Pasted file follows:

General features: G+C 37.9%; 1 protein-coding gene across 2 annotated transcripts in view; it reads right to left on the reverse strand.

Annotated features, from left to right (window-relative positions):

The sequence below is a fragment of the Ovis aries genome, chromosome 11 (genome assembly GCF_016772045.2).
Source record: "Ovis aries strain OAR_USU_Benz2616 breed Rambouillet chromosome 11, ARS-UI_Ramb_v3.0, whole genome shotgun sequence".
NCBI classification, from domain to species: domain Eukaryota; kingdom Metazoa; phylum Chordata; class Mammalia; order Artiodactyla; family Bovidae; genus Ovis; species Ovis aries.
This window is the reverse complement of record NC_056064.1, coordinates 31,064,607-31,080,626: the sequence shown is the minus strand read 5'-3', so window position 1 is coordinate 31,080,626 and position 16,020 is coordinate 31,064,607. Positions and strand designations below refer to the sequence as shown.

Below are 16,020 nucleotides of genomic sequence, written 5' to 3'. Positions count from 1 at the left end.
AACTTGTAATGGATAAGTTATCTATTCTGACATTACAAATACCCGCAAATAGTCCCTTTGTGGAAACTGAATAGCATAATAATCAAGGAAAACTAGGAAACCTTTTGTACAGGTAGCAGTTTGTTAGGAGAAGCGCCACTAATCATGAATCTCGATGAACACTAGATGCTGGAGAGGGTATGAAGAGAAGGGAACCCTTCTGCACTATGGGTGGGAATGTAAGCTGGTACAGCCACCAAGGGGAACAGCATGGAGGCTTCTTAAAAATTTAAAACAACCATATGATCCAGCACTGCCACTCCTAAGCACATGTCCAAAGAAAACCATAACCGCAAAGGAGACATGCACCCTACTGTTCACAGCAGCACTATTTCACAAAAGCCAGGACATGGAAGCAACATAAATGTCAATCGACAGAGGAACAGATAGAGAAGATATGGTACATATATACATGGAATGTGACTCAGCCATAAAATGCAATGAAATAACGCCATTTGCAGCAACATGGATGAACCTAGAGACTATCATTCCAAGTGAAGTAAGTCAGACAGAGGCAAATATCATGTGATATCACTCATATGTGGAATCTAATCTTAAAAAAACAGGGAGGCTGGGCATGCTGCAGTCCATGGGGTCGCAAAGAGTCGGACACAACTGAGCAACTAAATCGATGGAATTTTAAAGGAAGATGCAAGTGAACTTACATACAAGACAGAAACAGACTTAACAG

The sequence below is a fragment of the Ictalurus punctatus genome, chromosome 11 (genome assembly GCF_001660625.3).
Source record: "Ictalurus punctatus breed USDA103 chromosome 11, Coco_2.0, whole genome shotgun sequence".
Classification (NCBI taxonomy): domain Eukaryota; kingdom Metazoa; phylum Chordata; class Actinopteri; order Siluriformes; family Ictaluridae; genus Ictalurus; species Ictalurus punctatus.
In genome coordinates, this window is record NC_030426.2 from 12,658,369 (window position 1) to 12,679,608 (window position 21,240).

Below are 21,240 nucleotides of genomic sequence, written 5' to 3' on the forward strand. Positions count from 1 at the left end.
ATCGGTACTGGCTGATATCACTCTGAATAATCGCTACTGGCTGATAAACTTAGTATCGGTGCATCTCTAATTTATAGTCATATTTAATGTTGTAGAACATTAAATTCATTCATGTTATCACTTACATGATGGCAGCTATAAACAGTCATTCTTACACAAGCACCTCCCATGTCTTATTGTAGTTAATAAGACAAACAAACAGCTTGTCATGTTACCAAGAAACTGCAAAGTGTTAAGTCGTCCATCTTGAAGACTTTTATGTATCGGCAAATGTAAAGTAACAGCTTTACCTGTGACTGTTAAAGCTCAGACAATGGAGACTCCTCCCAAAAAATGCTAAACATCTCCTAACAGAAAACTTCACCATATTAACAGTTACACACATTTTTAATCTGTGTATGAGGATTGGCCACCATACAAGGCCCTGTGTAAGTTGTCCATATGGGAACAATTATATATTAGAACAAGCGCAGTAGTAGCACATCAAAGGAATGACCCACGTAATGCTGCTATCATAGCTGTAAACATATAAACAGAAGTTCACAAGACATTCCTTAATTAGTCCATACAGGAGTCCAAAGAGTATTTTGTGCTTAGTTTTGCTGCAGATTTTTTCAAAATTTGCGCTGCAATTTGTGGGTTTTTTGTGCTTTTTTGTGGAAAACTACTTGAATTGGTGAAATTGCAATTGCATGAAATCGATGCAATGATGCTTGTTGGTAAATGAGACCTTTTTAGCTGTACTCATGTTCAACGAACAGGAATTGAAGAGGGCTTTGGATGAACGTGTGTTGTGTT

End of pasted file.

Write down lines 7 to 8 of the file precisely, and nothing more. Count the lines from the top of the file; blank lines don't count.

Below are 16,020 nucleotides of genomic sequence, written 5' to 3'. Positions count from 1 at the left end.
AACTTGTAATGGATAAGTTATCTATTCTGACATTACAAATACCCGCAAATAGTCCCTTTGTGGAAACTGAATAGCATAATAATCAAGGAAAACTAGGAAACCTTTTGTACAGGTAGCAGTTTGTTAGGAGAAGCGCCACTAATCATGAATCTCGATGAACACTAGATGCTGGAGAGGGTATGAAGAGAAGGGAACCCTTCTGCACTATGGGTGGGAATGTAAGCTGGTACAGCCACCAAGGGGAACAGCATGGAGGCTTCTTAAAAATTTAAAACAACCATATGATCCAGCACTGCCACTCCTAAGCACATGTCCAAAGAAAACCATAACCGCAAAGGAGACATGCACCCTACTGTTCACAGCAGCACTATTTCACAAAAGCCAGGACATGGAAGCAACATAAATGTCAATCGACAGAGGAACAGATAGAGAAGATATGGTACATATATACATGGAATGTGACTCAGCCATAAAATGCAATGAAATAACGCCATTTGCAGCAACATGGATGAACCTAGAGACTATCATTCCAAGTGAAGTAAGTCAGACAGAGGCAAATATCATGTGATATCACTCATATGTGGAATCTAATCTTAAAAAAACAGGGAGGCTGGGCATGCTGCAGTCCATGGGGTCGCAAAGAGTCGGACACAACTGAGCAACTAAATCGATGGAATTTTAAAGGAAGATGCAAGTGAACTTACATACAAGACAGAAACAGACTTAACAG